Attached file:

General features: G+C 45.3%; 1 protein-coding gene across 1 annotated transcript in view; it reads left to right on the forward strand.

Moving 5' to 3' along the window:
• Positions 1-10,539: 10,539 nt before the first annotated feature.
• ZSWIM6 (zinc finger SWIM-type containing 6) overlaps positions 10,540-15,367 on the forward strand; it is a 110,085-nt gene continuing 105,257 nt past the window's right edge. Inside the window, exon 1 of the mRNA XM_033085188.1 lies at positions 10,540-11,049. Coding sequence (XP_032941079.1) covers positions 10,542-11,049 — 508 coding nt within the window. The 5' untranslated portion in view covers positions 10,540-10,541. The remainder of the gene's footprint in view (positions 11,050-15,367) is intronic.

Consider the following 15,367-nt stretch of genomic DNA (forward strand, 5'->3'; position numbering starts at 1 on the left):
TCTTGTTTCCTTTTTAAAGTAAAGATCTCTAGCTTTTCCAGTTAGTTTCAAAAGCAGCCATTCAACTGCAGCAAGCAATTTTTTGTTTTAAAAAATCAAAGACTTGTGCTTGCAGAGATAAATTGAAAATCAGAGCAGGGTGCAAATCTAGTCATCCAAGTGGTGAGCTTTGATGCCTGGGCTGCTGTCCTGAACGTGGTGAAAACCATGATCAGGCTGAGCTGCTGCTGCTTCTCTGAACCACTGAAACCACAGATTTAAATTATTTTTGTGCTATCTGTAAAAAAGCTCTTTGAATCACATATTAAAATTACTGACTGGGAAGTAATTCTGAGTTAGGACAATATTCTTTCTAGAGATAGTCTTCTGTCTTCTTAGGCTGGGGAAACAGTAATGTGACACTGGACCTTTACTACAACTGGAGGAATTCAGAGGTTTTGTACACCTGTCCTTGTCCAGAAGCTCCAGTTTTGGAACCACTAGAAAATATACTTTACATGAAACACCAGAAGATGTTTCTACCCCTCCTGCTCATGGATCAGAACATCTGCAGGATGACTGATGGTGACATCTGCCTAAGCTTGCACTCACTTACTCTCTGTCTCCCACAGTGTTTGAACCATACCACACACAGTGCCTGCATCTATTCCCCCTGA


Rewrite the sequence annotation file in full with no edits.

General features: G+C 45.3%; 1 protein-coding gene across 1 annotated transcript in view; it reads left to right on the forward strand.

Moving 5' to 3' along the window:
• Positions 1-10,539: 10,539 nt before the first annotated feature.
• ZSWIM6 (zinc finger SWIM-type containing 6) overlaps positions 10,540-15,367 on the forward strand; it is a 110,085-nt gene continuing 105,257 nt past the window's right edge. Inside the window, exon 1 of the mRNA XM_033085188.1 lies at positions 10,540-11,049. Coding sequence (XP_032941079.1) covers positions 10,542-11,049 — 508 coding nt within the window. The 5' untranslated portion in view covers positions 10,540-10,541. The remainder of the gene's footprint in view (positions 11,050-15,367) is intronic.

Consider the following 15,367-nt stretch of genomic DNA (forward strand, 5'->3'; position numbering starts at 1 on the left):
TCTTGTTTCCTTTTTAAAGTAAAGATCTCTAGCTTTTCCAGTTAGTTTCAAAAGCAGCCATTCAACTGCAGCAAGCAATTTTTTGTTTTAAAAAATCAAAGACTTGTGCTTGCAGAGATAAATTGAAAATCAGAGCAGGGTGCAAATCTAGTCATCCAAGTGGTGAGCTTTGATGCCTGGGCTGCTGTCCTGAACGTGGTGAAAACCATGATCAGGCTGAGCTGCTGCTGCTTCTCTGAACCACTGAAACCACAGATTTAAATTATTTTTGTGCTATCTGTAAAAAAGCTCTTTGAATCACATATTAAAATTACTGACTGGGAAGTAATTCTGAGTTAGGACAATATTCTTTCTAGAGATAGTCTTCTGTCTTCTTAGGCTGGGGAAACAGTAATGTGACACTGGACCTTTACTACAACTGGAGGAATTCAGAGGTTTTGTACACCTGTCCTTGTCCAGAAGCTCCAGTTTTGGAACCACTAGAAAATATACTTTACATGAAACACCAGAAGATGTTTCTACCCCTCCTGCTCATGGATCAGAACATCTGCAGGATGACTGATGGTGACATCTGCCTAAGCTTGCACTCACTTACTCTCTGTCTCCCACAGTGTTTGAACCATACCACACACAGTGCCTGCATCTATTCCCCCTGA